Mansfield News Journal reported that when the hospital opened, it included a walk-in clinic, an emergency room, surgical suites, pre-operative and post-operative areas, an onsite pharmacy, imaging services, a clinical laboratory, and 30 acute care beds.
Other services, including a Level II Cath lab, a maternity center, and the installation of a 3T Magnetic Resonance Imaging (3T MRI) machine, have been added since the facility opened. And there’s room for more expansion at the site.
Vanderbilt Medical Group (VMG) now occupies the entire second level of One Hundred Oaks Mall, in Nashville, Tenn. Their services at the once-struggling retail shopping center include 22 specialty clinics in 450,000 square feet of space designed by architecture firm Gresham Smith.
Patients can pick up a pager at the VMG facility and then shop on the lower level while waiting to be paged to see a healthcare professional or receive test results.
“More important than the significant increase in our available clinical space is the overall concept and design which is focused on providing our patients, faculty, and staff with a new paradigm for health and wellness. The convenience, accessibility, and innovative ways of providing care for our patients are a true transformation of both the architecture and the way our patients experience healthcare,” said Cyril Stewart, former Director of Facility Planning for Vanderbilt University Medical Center (VUMC) in a testimonial on the Gresham Smith website.
Non-Emergency Medical Transportation and Uber Health
Kaiser Family Foundation (KFF) reported in 2016 that “Medicaid’s non-emergency medical transportation (NEMT) benefit facilitates access to care for low income beneficiaries who otherwise may not have a reliable affordable means of getting to healthcare appointments. NEMT also assists people with disabilities who have frequent appointments and people who have limited public transit options and long travel times to healthcare providers, such as those in rural areas.”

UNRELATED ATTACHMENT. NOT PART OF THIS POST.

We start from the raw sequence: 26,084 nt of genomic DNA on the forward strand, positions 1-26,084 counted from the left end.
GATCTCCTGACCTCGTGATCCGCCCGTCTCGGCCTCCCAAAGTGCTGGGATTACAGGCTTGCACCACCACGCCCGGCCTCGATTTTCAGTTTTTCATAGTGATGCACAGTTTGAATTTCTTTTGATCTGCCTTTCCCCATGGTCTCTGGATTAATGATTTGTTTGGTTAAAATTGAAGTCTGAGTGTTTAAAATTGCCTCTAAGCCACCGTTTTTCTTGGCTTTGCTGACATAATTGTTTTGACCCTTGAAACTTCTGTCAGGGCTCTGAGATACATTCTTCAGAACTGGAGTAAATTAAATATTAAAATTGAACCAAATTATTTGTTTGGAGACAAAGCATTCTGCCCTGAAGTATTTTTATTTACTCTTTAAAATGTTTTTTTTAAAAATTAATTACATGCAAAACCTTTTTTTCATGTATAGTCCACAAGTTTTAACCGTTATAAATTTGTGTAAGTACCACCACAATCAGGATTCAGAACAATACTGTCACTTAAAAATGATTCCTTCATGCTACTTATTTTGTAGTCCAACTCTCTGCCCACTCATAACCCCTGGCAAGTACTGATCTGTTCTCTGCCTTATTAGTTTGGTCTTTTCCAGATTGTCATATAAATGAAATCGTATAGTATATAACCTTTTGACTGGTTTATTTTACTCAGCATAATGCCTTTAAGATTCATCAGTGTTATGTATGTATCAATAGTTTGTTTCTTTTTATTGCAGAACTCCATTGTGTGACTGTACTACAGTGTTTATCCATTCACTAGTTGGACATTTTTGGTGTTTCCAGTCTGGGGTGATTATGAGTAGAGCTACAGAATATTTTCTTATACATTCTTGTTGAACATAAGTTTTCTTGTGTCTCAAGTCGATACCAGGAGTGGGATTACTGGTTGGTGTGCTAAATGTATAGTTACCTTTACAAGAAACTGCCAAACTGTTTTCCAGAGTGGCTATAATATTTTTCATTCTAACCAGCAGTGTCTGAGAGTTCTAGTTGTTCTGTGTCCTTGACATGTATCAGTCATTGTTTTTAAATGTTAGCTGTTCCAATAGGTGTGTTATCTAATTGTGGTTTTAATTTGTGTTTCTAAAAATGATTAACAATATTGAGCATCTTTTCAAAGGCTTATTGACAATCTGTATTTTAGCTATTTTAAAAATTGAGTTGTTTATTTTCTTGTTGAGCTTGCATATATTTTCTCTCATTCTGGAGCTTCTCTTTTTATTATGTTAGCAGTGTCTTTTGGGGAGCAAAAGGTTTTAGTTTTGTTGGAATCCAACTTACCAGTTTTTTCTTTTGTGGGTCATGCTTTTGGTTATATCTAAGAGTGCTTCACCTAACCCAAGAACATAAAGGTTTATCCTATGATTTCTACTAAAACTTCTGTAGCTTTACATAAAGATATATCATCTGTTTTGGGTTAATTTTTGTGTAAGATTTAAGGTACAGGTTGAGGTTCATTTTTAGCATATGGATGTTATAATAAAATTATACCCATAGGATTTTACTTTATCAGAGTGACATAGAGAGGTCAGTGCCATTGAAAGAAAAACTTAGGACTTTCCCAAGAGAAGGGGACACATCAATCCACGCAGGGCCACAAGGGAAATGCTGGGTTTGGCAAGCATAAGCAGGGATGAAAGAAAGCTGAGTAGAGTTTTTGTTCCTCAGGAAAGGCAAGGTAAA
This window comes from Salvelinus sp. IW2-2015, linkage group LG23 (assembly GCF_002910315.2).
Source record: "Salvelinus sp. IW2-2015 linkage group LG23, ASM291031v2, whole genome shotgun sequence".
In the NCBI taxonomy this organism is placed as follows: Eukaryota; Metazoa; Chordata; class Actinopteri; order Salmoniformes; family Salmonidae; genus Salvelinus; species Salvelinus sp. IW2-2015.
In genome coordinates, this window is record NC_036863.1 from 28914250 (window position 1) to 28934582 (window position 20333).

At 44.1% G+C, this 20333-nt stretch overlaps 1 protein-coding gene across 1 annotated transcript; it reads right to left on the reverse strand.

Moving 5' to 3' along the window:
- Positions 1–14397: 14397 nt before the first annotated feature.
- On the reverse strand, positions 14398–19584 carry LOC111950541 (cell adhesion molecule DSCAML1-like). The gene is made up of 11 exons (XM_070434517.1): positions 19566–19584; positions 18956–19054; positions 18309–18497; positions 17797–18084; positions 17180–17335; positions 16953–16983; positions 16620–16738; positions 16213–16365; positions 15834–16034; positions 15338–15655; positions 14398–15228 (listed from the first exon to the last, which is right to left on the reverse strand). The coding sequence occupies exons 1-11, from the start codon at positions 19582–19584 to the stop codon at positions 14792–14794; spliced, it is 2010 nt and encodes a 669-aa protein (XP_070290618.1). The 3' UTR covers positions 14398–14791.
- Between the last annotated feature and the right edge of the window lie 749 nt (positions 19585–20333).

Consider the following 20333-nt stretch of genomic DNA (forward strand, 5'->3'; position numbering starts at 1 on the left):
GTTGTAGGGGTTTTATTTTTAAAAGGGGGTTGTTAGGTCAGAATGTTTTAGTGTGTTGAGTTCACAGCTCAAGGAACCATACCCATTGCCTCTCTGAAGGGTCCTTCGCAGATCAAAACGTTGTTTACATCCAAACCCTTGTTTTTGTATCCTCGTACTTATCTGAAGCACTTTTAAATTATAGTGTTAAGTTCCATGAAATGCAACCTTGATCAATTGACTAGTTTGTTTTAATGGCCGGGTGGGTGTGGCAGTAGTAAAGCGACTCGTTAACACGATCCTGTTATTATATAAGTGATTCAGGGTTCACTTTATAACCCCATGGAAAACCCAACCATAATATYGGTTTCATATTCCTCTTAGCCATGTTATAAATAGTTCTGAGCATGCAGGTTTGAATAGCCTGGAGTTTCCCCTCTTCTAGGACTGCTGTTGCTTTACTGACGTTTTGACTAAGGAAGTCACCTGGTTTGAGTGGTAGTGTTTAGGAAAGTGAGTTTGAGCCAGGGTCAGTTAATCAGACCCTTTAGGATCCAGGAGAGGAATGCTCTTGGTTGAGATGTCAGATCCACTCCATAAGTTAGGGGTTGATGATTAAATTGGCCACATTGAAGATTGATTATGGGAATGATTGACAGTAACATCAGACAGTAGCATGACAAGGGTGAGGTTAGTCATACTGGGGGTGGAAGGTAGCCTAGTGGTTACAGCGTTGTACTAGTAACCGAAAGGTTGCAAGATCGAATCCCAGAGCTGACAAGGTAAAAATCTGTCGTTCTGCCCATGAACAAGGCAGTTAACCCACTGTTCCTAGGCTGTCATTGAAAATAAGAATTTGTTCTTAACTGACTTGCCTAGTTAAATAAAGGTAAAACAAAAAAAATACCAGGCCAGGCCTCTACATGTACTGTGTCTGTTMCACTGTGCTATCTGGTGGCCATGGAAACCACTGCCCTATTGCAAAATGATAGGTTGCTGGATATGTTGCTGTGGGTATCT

The Hospital and Healthsystem Association of Pennsylvania (HAP) reported that an average of 3.6 million Americans miss their healthcare appointments annually due to lack of or unreliable transportation. These missed appointments can cause an avalanche of future problems, including increased visits to emergency rooms, extended hospital stays, and higher costs for providers.
Uber Health is positioned to become a major player in the field of non-emergency medical transportation (NEMT). The Verge reported in 2018 that independent research organization Transit Cooperative Research Program (TCRP) estimated that the NEMT market was worth more than $3 billion.
“If there are people who are missing their appointments because they’re using an unreliable bus service to get to and from their healthcare provider, this is a great solution for them,” Christopher Weber, General Manager and Senior Project Manager at Uber Health, told The Verge. “The types of individuals this is valuable for really is limitless.”
Uber health’s mobile device application (app) enables patients and healthcare providers to schedule non-emergency medical transportation for medical appointments within a few hours or up to a 30-day notice. It is also available both as an online dashboard and as an application-programming interface (API) for software developers to integrate the service into their proprietary healthcare tools.
An Uber (NYSE:UBER) account is not required, as notifications about rides can be sent to patients via text messages.
Clinical laboratory leaders may want to develop strategies around these three predictions to increase business and maximize profits. Since more healthcare organizations will soon be linked via blockchain, and an increased number of consumers could start using non-emergency medical transportation, such as Uber Health, to get to medical appointments, becoming familiar with these technologies could prove to be beneficial to labs.
In addition, medical facilities cropping up in former mall spaces will require medical laboratories to be onsite to support care and provide lab test results within an acceptable turnaround time.